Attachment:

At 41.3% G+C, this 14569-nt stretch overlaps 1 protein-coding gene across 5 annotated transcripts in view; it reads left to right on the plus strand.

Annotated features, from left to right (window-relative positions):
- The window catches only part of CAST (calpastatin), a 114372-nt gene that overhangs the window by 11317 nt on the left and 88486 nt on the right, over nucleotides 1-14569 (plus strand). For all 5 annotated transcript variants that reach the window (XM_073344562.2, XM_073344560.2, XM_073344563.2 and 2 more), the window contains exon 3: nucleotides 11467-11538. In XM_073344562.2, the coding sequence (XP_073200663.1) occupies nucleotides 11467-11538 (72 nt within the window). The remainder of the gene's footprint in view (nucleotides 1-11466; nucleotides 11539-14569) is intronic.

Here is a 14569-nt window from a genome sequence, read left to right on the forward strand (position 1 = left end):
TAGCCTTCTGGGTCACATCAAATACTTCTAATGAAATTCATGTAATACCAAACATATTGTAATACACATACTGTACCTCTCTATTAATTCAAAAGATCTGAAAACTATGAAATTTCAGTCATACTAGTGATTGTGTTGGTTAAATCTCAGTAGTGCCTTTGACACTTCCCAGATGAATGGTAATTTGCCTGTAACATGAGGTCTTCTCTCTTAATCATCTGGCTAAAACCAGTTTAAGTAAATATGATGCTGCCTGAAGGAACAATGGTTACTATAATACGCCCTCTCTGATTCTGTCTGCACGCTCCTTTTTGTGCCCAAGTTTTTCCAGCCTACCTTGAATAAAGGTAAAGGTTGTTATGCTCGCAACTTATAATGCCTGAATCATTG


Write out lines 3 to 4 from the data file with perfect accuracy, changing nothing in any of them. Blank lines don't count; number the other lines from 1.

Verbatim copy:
- The window catches only part of CAST (calpastatin), a 114372-nt gene that overhangs the window by 11317 nt on the left and 88486 nt on the right, over nucleotides 1-14569 (plus strand). For all 5 annotated transcript variants that reach the window (XM_073344562.2, XM_073344560.2, XM_073344563.2 and 2 more), the window contains exon 3: nucleotides 11467-11538. In XM_073344562.2, the coding sequence (XP_073200663.1) occupies nucleotides 11467-11538 (72 nt within the window). The remainder of the gene's footprint in view (nucleotides 1-11466; nucleotides 11539-14569) is intronic.

Here is a 14569-nt window from a genome sequence, read left to right on the forward strand (position 1 = left end):